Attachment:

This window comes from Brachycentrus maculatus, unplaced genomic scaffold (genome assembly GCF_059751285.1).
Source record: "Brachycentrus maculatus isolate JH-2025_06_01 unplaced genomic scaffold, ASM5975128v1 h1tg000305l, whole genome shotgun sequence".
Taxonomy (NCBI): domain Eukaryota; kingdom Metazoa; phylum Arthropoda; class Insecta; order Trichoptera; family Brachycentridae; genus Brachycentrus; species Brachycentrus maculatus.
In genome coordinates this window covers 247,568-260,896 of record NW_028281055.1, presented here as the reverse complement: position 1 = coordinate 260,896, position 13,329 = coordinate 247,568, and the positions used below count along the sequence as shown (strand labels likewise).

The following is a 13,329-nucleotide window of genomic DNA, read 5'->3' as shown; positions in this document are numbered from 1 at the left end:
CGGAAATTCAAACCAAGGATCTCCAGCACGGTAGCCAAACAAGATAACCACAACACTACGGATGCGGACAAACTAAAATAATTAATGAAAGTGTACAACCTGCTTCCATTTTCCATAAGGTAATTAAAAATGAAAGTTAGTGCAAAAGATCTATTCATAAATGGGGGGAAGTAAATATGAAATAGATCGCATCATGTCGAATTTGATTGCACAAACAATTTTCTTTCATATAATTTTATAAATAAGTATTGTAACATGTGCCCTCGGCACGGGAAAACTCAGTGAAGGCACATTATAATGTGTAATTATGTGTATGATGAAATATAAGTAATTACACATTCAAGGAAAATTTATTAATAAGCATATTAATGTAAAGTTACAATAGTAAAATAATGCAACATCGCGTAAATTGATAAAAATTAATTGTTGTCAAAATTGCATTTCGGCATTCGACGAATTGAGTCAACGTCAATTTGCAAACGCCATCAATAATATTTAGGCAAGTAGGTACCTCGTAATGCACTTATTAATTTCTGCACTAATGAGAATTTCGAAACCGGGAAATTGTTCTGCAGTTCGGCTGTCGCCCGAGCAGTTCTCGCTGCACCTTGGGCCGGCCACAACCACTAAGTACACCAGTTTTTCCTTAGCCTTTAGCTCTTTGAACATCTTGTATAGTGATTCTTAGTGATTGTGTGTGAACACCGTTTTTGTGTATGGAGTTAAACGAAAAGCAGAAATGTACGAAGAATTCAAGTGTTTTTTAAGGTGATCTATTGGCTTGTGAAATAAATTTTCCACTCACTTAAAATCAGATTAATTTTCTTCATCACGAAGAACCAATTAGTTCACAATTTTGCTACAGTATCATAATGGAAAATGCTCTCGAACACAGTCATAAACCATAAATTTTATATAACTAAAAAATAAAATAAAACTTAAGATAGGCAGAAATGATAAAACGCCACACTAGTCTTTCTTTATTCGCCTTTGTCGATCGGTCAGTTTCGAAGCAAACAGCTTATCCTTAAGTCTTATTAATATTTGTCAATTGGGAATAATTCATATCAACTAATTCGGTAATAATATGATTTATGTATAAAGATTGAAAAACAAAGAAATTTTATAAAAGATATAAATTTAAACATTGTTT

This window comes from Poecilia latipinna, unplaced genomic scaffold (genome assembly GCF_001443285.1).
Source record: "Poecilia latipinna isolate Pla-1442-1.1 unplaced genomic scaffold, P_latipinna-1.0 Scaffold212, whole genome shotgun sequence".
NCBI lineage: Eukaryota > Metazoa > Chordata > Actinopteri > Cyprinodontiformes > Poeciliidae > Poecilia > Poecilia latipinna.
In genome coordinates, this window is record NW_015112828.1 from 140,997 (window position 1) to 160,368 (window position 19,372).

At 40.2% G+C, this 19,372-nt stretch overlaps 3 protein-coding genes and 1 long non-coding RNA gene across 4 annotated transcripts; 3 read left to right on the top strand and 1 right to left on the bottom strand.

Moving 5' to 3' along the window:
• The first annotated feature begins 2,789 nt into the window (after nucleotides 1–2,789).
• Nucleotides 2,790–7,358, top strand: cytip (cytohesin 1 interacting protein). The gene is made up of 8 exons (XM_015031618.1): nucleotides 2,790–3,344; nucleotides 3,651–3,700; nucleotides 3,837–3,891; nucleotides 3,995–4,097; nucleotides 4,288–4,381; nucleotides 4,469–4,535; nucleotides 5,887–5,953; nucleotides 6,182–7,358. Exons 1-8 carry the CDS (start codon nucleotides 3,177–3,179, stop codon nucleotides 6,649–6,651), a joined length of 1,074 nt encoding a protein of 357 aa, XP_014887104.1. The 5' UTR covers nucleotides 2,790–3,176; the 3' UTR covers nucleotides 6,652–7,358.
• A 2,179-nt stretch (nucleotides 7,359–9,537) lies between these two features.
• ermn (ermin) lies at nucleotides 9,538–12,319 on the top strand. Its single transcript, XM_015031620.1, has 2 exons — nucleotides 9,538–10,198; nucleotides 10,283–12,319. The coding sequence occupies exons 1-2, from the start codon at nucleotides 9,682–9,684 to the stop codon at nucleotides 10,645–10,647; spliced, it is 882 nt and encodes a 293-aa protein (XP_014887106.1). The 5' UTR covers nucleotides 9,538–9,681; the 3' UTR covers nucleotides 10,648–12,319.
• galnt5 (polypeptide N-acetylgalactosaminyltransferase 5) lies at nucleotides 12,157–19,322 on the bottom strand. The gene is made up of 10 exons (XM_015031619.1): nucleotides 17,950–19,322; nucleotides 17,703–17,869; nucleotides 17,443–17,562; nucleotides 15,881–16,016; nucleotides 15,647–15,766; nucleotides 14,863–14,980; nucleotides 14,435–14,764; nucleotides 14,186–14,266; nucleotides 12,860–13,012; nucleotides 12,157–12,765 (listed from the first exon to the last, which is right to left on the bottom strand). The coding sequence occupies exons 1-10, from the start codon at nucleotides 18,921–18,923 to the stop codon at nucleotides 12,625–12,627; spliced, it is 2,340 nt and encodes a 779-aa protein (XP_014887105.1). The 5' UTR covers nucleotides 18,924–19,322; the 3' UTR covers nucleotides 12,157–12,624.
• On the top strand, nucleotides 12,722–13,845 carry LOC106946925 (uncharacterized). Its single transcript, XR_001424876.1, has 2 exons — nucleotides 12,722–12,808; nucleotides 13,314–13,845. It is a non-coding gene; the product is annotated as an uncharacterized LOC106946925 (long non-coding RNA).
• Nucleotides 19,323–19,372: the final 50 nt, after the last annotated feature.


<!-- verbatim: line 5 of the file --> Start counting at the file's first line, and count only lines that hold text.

The following is a 13,329-nucleotide window of genomic DNA, read 5'->3' as shown; positions in this document are numbered from 1 at the left end: